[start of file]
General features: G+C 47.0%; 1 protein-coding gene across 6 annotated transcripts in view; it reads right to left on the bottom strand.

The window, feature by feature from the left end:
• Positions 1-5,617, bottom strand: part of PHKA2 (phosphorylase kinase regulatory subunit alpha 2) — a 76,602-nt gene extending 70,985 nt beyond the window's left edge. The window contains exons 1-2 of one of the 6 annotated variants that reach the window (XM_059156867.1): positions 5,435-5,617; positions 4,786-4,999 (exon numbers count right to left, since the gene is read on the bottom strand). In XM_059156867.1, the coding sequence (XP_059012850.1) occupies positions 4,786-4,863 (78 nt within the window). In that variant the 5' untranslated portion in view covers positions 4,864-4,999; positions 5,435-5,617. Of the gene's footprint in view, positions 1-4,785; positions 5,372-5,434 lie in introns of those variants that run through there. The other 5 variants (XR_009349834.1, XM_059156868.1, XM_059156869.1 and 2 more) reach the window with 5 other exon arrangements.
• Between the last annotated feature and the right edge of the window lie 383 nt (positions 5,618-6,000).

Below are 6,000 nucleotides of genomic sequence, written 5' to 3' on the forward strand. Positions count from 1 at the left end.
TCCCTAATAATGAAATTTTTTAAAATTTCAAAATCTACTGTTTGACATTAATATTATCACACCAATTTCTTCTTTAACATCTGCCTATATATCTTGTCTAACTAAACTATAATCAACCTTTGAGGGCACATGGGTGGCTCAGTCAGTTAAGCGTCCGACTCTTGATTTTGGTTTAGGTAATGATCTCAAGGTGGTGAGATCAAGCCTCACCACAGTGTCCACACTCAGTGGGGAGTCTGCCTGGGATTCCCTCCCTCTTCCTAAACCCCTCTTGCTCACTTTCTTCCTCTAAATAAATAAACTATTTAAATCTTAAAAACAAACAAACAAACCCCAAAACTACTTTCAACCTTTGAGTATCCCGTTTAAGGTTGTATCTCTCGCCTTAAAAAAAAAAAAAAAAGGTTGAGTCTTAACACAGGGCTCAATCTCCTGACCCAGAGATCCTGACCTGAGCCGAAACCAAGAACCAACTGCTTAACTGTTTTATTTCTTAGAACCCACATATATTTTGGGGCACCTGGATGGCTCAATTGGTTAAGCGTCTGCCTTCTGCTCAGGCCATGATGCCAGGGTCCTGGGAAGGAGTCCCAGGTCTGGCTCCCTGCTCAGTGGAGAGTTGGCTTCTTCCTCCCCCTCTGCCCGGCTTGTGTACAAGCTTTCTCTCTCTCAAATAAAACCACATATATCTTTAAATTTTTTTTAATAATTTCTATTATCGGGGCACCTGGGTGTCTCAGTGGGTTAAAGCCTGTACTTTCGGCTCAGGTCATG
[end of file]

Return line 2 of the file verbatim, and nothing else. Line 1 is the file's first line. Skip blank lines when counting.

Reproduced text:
The window, feature by feature from the left end: